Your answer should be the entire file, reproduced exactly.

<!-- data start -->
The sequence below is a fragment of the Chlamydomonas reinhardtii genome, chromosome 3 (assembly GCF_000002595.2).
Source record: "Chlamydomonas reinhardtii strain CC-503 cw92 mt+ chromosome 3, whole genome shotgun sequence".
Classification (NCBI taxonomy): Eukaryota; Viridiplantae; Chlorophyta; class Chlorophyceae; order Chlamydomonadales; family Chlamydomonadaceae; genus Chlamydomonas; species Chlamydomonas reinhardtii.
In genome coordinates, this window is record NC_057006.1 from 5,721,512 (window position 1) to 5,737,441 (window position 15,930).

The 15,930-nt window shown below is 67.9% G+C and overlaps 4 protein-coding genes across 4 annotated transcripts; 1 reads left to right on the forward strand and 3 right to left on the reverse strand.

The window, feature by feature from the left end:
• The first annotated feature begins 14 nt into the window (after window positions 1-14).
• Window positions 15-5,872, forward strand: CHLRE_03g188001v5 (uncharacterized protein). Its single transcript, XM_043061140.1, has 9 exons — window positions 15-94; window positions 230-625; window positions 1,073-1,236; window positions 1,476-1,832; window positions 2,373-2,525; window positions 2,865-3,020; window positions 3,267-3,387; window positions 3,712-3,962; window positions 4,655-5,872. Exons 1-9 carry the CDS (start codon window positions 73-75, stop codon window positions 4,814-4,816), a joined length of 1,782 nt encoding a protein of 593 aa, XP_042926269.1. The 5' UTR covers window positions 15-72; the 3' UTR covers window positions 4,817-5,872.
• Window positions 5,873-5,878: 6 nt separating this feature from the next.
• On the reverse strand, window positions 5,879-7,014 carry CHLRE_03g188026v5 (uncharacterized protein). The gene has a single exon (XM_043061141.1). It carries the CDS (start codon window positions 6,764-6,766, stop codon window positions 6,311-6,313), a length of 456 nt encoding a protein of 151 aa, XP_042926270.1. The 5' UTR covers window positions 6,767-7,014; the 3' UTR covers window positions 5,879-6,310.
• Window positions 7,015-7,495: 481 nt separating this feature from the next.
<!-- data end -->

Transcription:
The sequence below is a fragment of the Chlamydomonas reinhardtii genome, chromosome 3 (assembly GCF_000002595.2).
Source record: "Chlamydomonas reinhardtii strain CC-503 cw92 mt+ chromosome 3, whole genome shotgun sequence".
Classification (NCBI taxonomy): Eukaryota; Viridiplantae; Chlorophyta; class Chlorophyceae; order Chlamydomonadales; family Chlamydomonadaceae; genus Chlamydomonas; species Chlamydomonas reinhardtii.
In genome coordinates, this window is record NC_057006.1 from 5,721,512 (window position 1) to 5,737,441 (window position 15,930).

The 15,930-nt window shown below is 67.9% G+C and overlaps 4 protein-coding genes across 4 annotated transcripts; 1 reads left to right on the forward strand and 3 right to left on the reverse strand.

The window, feature by feature from the left end:
• The first annotated feature begins 14 nt into the window (after window positions 1-14).
• Window positions 15-5,872, forward strand: CHLRE_03g188001v5 (uncharacterized protein). Its single transcript, XM_043061140.1, has 9 exons — window positions 15-94; window positions 230-625; window positions 1,073-1,236; window positions 1,476-1,832; window positions 2,373-2,525; window positions 2,865-3,020; window positions 3,267-3,387; window positions 3,712-3,962; window positions 4,655-5,872. Exons 1-9 carry the CDS (start codon window positions 73-75, stop codon window positions 4,814-4,816), a joined length of 1,782 nt encoding a protein of 593 aa, XP_042926269.1. The 5' UTR covers window positions 15-72; the 3' UTR covers window positions 4,817-5,872.
• Window positions 5,873-5,878: 6 nt separating this feature from the next.
• On the reverse strand, window positions 5,879-7,014 carry CHLRE_03g188026v5 (uncharacterized protein). The gene has a single exon (XM_043061141.1). It carries the CDS (start codon window positions 6,764-6,766, stop codon window positions 6,311-6,313), a length of 456 nt encoding a protein of 151 aa, XP_042926270.1. The 5' UTR covers window positions 6,767-7,014; the 3' UTR covers window positions 5,879-6,310.
• Window positions 7,015-7,495: 481 nt separating this feature from the next.